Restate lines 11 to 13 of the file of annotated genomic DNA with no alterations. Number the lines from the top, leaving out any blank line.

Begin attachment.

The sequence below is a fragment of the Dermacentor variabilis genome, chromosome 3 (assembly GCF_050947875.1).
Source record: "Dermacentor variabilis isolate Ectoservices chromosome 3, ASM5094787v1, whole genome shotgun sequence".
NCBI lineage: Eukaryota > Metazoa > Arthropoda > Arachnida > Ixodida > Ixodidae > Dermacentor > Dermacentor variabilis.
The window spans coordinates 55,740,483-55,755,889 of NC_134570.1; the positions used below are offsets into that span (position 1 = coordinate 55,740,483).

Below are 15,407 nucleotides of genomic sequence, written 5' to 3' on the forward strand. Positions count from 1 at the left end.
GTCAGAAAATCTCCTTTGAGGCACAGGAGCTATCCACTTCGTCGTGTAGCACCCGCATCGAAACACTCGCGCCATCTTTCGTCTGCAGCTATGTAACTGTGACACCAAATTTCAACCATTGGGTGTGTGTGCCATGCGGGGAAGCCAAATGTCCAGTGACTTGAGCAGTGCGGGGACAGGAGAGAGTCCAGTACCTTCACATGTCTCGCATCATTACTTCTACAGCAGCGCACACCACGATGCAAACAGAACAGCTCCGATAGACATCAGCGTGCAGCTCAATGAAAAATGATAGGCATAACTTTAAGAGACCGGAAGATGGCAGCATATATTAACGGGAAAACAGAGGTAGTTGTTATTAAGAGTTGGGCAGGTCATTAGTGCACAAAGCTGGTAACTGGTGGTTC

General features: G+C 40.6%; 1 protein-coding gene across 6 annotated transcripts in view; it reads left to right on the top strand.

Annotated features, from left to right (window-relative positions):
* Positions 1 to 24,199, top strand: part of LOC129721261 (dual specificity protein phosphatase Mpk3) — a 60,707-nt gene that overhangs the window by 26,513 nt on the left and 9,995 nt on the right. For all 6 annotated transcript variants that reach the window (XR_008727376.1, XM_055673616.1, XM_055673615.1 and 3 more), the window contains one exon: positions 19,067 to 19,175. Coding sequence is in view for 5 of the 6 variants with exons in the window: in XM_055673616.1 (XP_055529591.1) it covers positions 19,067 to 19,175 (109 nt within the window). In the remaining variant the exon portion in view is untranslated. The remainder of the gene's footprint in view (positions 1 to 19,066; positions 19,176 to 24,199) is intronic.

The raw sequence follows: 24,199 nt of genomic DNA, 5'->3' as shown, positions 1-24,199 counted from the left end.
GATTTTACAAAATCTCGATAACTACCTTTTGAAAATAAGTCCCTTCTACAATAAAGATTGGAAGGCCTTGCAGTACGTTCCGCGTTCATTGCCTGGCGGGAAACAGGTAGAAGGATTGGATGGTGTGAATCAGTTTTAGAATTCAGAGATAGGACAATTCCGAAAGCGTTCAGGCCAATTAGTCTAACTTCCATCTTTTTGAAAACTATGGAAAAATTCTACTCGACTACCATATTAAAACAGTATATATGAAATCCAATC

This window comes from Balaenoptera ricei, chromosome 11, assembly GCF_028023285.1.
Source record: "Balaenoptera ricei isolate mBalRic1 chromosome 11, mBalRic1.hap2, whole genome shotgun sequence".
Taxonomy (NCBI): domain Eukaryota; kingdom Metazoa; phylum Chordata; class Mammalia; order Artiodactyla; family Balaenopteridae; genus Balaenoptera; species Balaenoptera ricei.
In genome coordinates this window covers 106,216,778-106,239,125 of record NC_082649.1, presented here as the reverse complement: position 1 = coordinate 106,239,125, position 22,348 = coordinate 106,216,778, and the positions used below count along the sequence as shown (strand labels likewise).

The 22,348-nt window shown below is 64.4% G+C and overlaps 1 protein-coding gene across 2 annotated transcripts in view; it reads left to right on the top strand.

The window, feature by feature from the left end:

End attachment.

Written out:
GATTTTACAAAATCTCGATAACTACCTTTTGAAAATAAGTCCCTTCTACAATAAAGATTGGAAGGCCTTGCAGTACGTTCCGCGTTCATTGCCTGGCGGGAAACAGGTAGAAGGATTGGATGGTGTGAATCAGTTTTAGAATTCAGAGATAGGACAATTCCGAAAGCGTTCAGGCCAATTAGTCTAACTTCCATCTTTTTGAAAACTATGGAAAAATTCTACTCGACTACCATATTAAAACAGTATATATGAAATCCAATC

This window comes from Balaenoptera ricei, chromosome 11, assembly GCF_028023285.1.
Source record: "Balaenoptera ricei isolate mBalRic1 chromosome 11, mBalRic1.hap2, whole genome shotgun sequence".